Health and Human Services Secretary Tom Price has backed a proposal in the Republicans' health care reform bill that would cut taxes for the CEOs of health insurers.
He made the comments at a CNN town hall March 15, according to The Hill.
CNN's Dana Bash asked Price to justify giving health care CEOs a tax cut. Price responded that the Obamacare tax regulation was a punishment on executives.
The rule placed a $500,000 limit on tax deductions for health care CEOs.
"This is the federal government before saying to a certain sector of society, a certain individual, you can't make what that company is willing to pay you for your services," said Price, The Hill reported.
"That doesn't sound like America to me," he added.
The Health and Human Services Secretary went on to explain why he thought the rule was unfair.
"What we're saying is we ought not to single out certain individuals in this nation and have the federal government have the power to say, 'You're going to be treated differently from that individual, even though you make the same amount of money,'" Price said.
The tax cut supported by Price would be part of the American Health Care Act, which Republicans are hoping to pass in Congress to replace Obamacare.
According to an analysis of the bill by the Congressional Budget Office, the proposed law contains tax cuts amounting to almost $1 trillion over the next decade.
The bill removes $145 billion in taxes on health insurers, $158 billion on investment income for top earners, $25 billion on drug companies and $20 billion on medical device companies, according to The New York Times.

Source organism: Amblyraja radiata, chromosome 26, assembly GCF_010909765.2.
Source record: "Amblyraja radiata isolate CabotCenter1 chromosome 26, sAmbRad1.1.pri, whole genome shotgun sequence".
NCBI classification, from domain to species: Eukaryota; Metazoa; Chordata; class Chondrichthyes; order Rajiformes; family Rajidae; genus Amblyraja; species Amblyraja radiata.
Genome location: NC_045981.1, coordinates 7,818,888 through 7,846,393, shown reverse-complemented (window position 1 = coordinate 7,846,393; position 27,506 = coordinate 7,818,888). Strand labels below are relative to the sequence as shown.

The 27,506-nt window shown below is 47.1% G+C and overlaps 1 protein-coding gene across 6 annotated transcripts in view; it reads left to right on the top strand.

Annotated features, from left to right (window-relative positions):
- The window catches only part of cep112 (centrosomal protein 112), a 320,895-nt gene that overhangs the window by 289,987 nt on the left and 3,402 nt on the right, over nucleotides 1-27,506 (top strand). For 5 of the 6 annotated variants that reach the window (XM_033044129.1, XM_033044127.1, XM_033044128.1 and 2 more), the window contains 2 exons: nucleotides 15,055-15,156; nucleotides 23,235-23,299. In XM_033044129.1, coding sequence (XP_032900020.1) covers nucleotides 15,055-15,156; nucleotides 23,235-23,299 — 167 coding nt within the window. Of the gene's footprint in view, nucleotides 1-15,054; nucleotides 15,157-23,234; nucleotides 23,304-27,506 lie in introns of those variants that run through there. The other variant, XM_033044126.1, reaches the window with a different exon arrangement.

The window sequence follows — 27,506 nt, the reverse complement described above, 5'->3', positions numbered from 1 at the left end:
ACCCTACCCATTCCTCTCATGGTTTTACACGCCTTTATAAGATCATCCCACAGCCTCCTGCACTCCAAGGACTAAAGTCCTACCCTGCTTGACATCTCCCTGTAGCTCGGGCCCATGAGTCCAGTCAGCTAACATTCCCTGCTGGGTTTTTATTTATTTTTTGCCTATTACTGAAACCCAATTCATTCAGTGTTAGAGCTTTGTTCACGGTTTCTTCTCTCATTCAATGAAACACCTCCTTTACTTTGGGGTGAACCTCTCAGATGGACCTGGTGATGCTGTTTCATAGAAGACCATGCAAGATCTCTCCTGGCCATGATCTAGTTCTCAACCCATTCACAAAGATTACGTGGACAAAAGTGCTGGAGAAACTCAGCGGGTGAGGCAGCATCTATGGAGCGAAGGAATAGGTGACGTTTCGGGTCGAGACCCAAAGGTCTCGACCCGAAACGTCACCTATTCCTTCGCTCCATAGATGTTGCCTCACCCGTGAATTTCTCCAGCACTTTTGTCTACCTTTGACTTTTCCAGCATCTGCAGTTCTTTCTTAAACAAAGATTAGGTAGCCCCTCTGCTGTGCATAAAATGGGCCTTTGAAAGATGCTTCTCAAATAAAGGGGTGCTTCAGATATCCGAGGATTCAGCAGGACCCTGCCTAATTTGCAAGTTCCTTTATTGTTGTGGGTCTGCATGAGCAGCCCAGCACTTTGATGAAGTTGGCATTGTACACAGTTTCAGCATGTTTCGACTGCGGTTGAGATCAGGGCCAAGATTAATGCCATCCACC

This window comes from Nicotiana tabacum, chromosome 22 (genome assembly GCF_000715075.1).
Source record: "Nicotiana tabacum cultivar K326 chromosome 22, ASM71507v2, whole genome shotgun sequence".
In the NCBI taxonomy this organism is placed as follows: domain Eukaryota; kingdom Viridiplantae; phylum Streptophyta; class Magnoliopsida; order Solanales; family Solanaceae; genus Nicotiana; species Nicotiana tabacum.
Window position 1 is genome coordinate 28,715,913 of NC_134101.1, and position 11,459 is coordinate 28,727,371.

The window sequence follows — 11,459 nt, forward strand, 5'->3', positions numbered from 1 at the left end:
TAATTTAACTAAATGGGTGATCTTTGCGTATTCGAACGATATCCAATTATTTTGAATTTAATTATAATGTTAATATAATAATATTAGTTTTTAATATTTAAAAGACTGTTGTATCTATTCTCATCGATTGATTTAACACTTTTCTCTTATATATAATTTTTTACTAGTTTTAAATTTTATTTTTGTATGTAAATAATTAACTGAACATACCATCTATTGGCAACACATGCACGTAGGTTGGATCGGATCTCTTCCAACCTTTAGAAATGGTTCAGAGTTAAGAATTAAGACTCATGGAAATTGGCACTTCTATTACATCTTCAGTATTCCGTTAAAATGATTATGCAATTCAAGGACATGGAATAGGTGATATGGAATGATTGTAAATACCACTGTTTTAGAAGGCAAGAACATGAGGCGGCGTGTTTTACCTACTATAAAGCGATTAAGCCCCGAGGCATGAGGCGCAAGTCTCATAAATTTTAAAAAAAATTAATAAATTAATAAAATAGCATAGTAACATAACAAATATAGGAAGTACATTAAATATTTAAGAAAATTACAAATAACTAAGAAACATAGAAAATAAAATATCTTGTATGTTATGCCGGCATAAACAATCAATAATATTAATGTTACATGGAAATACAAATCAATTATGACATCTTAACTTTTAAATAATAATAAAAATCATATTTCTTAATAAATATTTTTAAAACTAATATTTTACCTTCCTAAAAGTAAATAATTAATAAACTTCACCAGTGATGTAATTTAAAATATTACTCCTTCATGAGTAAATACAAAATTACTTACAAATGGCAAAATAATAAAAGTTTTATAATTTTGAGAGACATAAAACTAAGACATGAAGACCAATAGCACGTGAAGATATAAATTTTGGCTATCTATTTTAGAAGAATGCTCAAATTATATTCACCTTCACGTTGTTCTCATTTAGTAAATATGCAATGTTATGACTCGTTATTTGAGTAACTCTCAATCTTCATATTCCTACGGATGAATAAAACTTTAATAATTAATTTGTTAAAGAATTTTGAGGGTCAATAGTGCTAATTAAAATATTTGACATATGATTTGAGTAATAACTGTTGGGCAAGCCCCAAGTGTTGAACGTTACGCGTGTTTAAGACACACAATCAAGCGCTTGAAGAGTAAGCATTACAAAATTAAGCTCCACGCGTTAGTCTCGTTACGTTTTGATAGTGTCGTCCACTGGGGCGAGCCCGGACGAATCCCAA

However, opposition to the bill from within the Republican Party has grown. Around 60 representatives in the House have expressed reservations about the reform proposal, along with 17 members of the Senate.
The Republicans can only afford to lose 21 votes in the House and two in the Senate if they are to pass the measure.
Adding to the difficulty is the fact that Republicans plan to use a budget tool known as reconciliation. This enables them to bypass the 60-vote threshold in the Senate required to avoid a filibuster. But reconciliation can only be used when the budget is being debated, meaning time is short for the Republicans.
"This is probably the last best chance for Republicans to replace the Affordable Care Act and put something in its place that is a conservative vision for health care," Stephen Northrup, a health care analyst, told The Washington Post.
The Post suggested that if the bill fails to pass, Republican lawmakers could sideline health care reform because they will have to move on to deal with tax reform.